An international print and ramp model who has graced the catwalks of Manila, Los Angeles and Bali and whose face has appeared in glossy magazines, lifestyle pages of national broadsheets and billboards. But throughout her success in the modeling world, 26-year old Alaiza Flor Malinao never forgot her roots as a simple farming lass in Sulop, Davao del Sur.
“I came from a family of copra farmers in Tala-o, Sulop, Davao del Sur,” Alaiza Malinao proudly declares her agricultural lineage. She grew up in a coconut farm, proceeded to Davao City for schooling where she finished B.S. Psychology at San Pedro College. After earning a degree, she went to Manila to pursue a career as a professional model.
She shot to fame via the Asia’s Next Top Model competition in 2016. A year before that she joined Binibining Pilipinas where the crown went to her friend Pia Wurtzbach who eventually bagged the Miss Universe crown in 2015.
A successful modeling career took a backseat as Alaiza decided to chase a childhood dream by joining the 2020 Miss Universe-Philippines where she will represent Davao City.
Alaiza might have been a successful international model and a glamorous beauty queen hopeful but at her home in rural Sulop, she feeds the ducks and chickens
Alaiza’s main advocacy in the pageant is FARMING. In the ongoing competitions (the pageant was rescheduled due to COVID 19) Alaiza would never fail to advocate for agriculture. For her it wasn’t a mere token slogan, it was a passion, it was a part of her.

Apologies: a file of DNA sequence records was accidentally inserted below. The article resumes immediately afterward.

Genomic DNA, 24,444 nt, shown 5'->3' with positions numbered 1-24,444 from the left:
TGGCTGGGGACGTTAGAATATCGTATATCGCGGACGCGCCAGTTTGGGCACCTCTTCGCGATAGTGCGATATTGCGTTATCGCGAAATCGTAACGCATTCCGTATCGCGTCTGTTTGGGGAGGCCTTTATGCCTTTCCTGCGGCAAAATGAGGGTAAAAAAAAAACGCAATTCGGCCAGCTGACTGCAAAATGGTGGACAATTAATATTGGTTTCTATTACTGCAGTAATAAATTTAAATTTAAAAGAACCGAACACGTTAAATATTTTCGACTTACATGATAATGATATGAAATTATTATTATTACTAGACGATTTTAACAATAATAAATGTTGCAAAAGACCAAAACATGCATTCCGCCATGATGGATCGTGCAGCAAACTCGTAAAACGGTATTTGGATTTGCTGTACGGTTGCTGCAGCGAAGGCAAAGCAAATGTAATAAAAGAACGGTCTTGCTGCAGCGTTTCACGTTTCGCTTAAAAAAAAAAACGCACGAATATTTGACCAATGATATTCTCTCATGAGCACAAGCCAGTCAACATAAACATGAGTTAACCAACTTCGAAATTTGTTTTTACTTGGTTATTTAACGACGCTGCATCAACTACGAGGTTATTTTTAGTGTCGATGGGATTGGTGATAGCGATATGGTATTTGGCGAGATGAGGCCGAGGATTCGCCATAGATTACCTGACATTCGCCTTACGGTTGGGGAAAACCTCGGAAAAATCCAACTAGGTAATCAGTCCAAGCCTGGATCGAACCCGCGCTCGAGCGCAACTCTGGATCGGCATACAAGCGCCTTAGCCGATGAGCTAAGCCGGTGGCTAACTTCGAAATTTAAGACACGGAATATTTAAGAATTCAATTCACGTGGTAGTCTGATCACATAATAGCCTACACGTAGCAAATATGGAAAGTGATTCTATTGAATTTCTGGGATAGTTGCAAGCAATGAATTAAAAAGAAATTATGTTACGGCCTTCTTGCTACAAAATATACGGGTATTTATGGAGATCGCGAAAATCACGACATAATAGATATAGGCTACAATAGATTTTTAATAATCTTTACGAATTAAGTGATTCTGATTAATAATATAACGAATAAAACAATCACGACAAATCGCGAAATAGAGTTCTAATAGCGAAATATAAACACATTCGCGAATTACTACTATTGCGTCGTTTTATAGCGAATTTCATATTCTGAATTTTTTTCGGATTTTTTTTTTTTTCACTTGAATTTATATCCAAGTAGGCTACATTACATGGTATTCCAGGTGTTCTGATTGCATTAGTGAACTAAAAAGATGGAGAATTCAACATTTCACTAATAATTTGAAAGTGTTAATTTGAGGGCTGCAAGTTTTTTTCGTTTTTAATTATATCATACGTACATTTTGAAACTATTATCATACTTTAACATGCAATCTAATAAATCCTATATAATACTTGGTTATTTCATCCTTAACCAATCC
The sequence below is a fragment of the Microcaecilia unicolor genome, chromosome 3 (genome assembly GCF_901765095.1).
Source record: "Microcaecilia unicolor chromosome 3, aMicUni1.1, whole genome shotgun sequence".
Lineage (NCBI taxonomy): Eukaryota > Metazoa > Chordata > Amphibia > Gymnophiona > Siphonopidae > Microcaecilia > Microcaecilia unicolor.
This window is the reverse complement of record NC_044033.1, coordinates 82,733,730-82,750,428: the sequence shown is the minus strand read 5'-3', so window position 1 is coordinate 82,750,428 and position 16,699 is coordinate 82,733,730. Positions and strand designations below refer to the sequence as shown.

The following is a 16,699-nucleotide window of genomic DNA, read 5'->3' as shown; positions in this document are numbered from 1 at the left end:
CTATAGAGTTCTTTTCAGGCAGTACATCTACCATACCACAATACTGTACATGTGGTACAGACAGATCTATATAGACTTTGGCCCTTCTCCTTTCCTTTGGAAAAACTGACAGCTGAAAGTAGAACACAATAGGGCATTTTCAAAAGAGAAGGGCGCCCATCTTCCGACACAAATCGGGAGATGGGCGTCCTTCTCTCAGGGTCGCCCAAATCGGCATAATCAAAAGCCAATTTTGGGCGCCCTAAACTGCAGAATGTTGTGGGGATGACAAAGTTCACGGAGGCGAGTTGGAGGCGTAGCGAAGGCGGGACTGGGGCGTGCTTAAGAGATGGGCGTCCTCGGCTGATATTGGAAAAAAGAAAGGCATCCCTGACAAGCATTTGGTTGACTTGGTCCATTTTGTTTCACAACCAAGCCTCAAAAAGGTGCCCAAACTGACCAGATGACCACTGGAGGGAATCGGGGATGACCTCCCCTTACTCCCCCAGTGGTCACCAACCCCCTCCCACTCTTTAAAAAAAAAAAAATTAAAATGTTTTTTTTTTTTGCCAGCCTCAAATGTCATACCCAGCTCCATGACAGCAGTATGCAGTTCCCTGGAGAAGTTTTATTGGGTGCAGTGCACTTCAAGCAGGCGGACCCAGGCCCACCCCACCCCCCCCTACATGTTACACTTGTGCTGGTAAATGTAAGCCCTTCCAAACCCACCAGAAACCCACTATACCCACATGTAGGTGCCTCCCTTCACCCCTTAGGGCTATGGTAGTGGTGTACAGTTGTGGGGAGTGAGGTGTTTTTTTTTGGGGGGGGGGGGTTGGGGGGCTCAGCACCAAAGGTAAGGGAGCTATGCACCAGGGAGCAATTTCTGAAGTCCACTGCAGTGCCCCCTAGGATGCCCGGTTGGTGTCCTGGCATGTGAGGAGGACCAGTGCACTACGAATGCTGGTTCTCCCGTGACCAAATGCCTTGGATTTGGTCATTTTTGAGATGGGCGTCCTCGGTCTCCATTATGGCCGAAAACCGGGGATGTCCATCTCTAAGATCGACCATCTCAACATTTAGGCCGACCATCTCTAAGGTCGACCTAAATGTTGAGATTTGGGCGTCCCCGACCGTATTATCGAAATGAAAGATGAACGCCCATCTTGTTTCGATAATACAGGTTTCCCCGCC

“Way back then, I was really interested about farming, and also when I was growing up, I was interested in joining the Miss Universe. So aside from setting up a farming business because that is a career I would want to do, I thought why not incorporating it as my advocacy in the Miss Universe Philippines pageant,” Alaiza said.
By promoting agriculture using the Miss Universe platform Alaiza wants to share a positive narrative about farming, one filled with hope and success stories which she hopes to inspire the youth to go into farming.
During her return visits to Sulop, Alaiza would gather the young people in her community to talk about farming, taking them to a fledgling agri-business project she put up in the village which would hopefully bring livelihood and eventually attract the youth to the potentials of farming.
Alaiza says that when many would venture into farming, these would help many farmers.
“For example millenials who can invest, they can invest in agriculture like cacao farming, the one would take care of their farms are the farmers and if these businesses becomes regular, these would translate to livelihood for the farmers,” Alaiza says.
“The reason why I chose farming as an advocacy aside from being a wealth generator, this is way to recognize the country’s unsung heroes, the farmers who worked hard to toil the land and bring food to our table, imagine our unsung heros being recognized in the Miss Universe platform,” she said. (PIA/RG Alama)